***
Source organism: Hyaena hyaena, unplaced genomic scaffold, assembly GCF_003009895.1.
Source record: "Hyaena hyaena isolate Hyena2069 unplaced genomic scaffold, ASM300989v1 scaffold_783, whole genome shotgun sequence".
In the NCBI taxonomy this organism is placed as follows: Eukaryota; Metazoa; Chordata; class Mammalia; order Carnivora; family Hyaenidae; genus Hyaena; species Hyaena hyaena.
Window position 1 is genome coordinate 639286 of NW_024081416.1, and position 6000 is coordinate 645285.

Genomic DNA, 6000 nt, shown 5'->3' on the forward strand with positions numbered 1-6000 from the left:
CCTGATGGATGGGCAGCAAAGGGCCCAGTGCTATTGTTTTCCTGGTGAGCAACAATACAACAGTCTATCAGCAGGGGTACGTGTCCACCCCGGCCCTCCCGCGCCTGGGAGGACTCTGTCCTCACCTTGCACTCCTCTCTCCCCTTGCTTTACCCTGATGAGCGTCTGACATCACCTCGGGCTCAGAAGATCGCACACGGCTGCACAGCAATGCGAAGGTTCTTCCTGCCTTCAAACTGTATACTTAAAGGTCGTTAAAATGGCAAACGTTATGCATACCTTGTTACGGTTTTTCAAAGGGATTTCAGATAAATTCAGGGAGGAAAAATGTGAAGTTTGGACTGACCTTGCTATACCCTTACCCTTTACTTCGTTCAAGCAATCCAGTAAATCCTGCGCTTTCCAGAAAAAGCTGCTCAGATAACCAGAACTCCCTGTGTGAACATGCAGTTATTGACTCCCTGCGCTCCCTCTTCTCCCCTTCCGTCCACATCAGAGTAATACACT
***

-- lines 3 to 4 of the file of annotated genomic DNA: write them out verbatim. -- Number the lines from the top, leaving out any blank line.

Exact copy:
In the NCBI taxonomy this organism is placed as follows: Eukaryota; Metazoa; Chordata; class Mammalia; order Carnivora; family Hyaenidae; genus Hyaena; species Hyaena hyaena.
Window position 1 is genome coordinate 639286 of NW_024081416.1, and position 6000 is coordinate 645285.